Over the past few months I have ‘read’ (listened via audiobook) the following narrations that do a much better job at arguing this reality than I could ever do in this short post; “Tribes. We need you to lead us” Seth Godin / “Sapiens”, & “Homo Dues. A brief history of tomorrow” Yuval Noah Harari / “The selfish gene”, Richard Dawkins / “The Inevitable. Understanding the 12 technological forces…” Kevin Kelly / “The rational optimist” Matt Ridley. This is the deep learning that gives me the context to know that this is the future of learning. That open learning is underpinned by human nature to ‘seek, sense and share’. Note, I am reminded of something I read in a blog recently – ‘collaborate to validate’. I mention this for one particular reason and that is a reminder that, just because it is written or said  doesn’t necessarily make it true. So the importance of life experience can not be understated. (Subject for another time).

One final point, just as audio books have changed the way I engage with my self-education practices and underpins where my deep learning comes from, what will that look like for my children. It is quite possible that it won’t be from reading (or listening) as in my preference, but will more likely come from computer simulations (think virtual reality and gaming). The copyright is not the content, or the concept or the idea but how the idea or concept is applied, interpreted or presented. People are doing it every second of the day via Facebook and Instagram with video, photos and memes. How many are being chased down and held to task re copyright?

Can we really own an idea? If an idea falls in a forest and there is no one there to hear it, does it really exist? I look forward to your feedback…

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44th edition of NDCO eDIN news now available

44th edition of NDCO eDIN news now available –http://www.ndcovictoria.net.au/LiteratureRetrieve.aspx?ID=177725

This months edition comes to you in the middle of the school holidays
and I hope everyone had a little bit of time off. I managed to slip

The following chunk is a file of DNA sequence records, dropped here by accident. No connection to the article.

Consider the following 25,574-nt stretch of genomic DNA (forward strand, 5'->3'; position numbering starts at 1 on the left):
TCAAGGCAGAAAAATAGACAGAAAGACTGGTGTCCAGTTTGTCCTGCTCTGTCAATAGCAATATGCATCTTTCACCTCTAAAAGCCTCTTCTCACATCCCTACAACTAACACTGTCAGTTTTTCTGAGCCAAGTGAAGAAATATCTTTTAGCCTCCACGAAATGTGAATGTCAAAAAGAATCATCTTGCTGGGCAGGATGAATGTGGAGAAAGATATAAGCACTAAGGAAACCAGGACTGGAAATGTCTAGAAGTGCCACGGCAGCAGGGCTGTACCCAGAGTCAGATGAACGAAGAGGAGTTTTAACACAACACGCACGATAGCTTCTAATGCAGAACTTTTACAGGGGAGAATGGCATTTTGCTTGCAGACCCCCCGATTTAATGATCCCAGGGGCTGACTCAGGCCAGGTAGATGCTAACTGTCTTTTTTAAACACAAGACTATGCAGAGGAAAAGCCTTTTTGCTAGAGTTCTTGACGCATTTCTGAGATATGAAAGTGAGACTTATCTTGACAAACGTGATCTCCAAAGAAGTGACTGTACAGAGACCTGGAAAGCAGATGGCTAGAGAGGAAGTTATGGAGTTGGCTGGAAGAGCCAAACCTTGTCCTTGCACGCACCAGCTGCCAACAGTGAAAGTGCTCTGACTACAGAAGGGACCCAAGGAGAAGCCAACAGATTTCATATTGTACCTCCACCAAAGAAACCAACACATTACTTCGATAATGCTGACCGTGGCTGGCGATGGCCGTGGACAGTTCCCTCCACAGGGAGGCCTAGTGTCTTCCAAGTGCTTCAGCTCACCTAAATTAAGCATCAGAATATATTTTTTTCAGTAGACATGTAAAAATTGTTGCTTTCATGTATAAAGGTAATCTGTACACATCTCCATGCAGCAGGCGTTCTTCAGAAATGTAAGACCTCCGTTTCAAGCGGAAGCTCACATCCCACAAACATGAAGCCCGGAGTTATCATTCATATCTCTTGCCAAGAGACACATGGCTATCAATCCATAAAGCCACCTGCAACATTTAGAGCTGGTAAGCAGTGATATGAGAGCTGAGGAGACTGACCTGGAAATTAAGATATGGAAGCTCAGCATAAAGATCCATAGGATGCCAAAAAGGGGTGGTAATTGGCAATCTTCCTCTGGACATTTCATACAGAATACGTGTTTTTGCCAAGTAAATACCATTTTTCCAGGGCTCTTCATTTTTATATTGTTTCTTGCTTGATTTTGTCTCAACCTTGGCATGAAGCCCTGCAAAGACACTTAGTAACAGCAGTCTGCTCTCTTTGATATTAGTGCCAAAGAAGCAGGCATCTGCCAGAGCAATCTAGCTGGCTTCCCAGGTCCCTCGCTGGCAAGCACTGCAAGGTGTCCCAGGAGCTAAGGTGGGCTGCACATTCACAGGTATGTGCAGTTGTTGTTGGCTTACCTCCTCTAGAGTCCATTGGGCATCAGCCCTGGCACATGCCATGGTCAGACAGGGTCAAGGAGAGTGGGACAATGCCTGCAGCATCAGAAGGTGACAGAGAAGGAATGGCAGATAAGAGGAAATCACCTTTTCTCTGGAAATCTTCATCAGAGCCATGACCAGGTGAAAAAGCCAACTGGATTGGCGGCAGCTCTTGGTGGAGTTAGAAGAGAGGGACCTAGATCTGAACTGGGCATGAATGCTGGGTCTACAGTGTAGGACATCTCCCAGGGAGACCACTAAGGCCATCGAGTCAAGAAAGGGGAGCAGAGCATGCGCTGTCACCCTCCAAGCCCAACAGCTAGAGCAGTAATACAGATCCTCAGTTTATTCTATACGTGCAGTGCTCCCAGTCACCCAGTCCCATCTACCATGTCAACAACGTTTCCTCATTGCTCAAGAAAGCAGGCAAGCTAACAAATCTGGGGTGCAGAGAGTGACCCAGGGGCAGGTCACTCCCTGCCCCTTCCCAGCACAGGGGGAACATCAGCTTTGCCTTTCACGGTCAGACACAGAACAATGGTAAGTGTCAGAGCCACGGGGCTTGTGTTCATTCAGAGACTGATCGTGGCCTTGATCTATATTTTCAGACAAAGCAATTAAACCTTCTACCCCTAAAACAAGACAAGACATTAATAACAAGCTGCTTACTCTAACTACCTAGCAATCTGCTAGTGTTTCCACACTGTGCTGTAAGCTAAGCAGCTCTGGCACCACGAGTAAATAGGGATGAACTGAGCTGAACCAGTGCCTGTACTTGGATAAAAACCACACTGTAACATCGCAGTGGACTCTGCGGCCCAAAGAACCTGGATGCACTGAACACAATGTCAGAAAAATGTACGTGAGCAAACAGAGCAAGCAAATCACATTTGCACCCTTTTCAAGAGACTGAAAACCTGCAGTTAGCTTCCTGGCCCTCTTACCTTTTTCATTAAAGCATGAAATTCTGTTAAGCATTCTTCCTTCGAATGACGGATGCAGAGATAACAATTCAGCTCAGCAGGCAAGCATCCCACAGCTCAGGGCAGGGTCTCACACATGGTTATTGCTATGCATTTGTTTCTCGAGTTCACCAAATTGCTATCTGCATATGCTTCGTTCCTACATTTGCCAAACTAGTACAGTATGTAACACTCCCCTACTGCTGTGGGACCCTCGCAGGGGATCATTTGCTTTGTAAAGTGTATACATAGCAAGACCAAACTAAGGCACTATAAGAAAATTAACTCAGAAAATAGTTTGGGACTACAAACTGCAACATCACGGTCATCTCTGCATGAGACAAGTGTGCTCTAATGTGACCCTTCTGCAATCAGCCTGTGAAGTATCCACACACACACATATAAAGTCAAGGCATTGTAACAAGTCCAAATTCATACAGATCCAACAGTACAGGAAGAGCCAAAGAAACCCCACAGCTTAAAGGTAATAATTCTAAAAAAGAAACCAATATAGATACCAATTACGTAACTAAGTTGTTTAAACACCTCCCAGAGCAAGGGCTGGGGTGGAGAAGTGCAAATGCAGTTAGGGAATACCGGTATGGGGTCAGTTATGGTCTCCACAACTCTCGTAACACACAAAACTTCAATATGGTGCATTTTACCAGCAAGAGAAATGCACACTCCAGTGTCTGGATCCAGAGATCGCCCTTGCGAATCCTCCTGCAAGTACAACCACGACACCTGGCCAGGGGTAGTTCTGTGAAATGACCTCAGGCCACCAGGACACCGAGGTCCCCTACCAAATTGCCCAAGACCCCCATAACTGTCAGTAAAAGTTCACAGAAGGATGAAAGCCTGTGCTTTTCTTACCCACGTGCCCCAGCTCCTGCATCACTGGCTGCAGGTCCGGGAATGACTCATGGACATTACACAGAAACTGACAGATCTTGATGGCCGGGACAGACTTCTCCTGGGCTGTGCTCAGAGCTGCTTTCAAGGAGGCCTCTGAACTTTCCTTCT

in a small but rewarding break with my kids, and with the football
season all done and ‘dusty’ed’ (congratulations to the Richmond Tigers
and Melbourne Storm), its back to normal programing.
With the usual range of topics covered in this edition, my main conversation
here is about what is that normal programing. The main
one for me is the upcoming NDCO national conference happening in
Canberra. As per previous years I will be focused on brining a special
edition of the eDIN news in October featuring all the latest news
from the gathering. This years conference will likely be one of regeneration
as many of the previous NDCO’s have moved out of the
program with a new cohort commencing.
Also for the month of October is the usual focus on mental health and
wellbeing activities. (Mental Health Week—8th—14th October).
‘From its beginnings in 1985, the week has grown to encompass
hundreds of events, organised by a multitude of individuals, community
groups and service providers throughout the state.’ I hope you
take the chance to join in, reflect and participate where and when
any opportunities present themselves.

NDCO eDIN newsletter 43rd edition now available

August 2017 edition of eDIN news now available: http://www.ndcovictoria.net.au/LiteratureRetrieve.aspx?ID=176548

Spring has sprung, the buds are busting, jack frost is packing his bag and the magpies are sharpening their beaks. Must admit that spring is my favourite season of the year. As for the last month of winter, things have been busy despite the cold.
My key takeaways for the month; firstly, the opportunity to deliver more workshops in regards ‘Pathway Options’ and ‘Assistive Technology’ is allowing refinement of delivery re style and content. I look forward to presenting more of these in the future. Please don’t hesitate to give me a call if you need me to deliver a session to your group.
Second mention goes to the NDIS and the fact that the world still spins as the rollout continues. It was good to catch-up with Merri Health this month to learn more about the Early Childhood component of the Scheme. I look forward to their participation in the local networks.
Lastly, a big welcome to all the new NDCO’s across the country-side. Seems to have been a big change in personnel across many regions lately. (Which also means a big farewell to all those that have left). I very much look forward to the re-invigorated team at the next national conference in October.

 

42nd eDIN newsletter now available July 2017

42nd eDIN newsletter now available July 2017http://www.ndcovictoria.net.au/LiteratureRetrieve.aspx?ID=175107

I actually managed a little time off over the school holidays but when I look back at this month it doesn’t feel like it. So much I haven’t included in this months newsletter with some articles being held over to next time.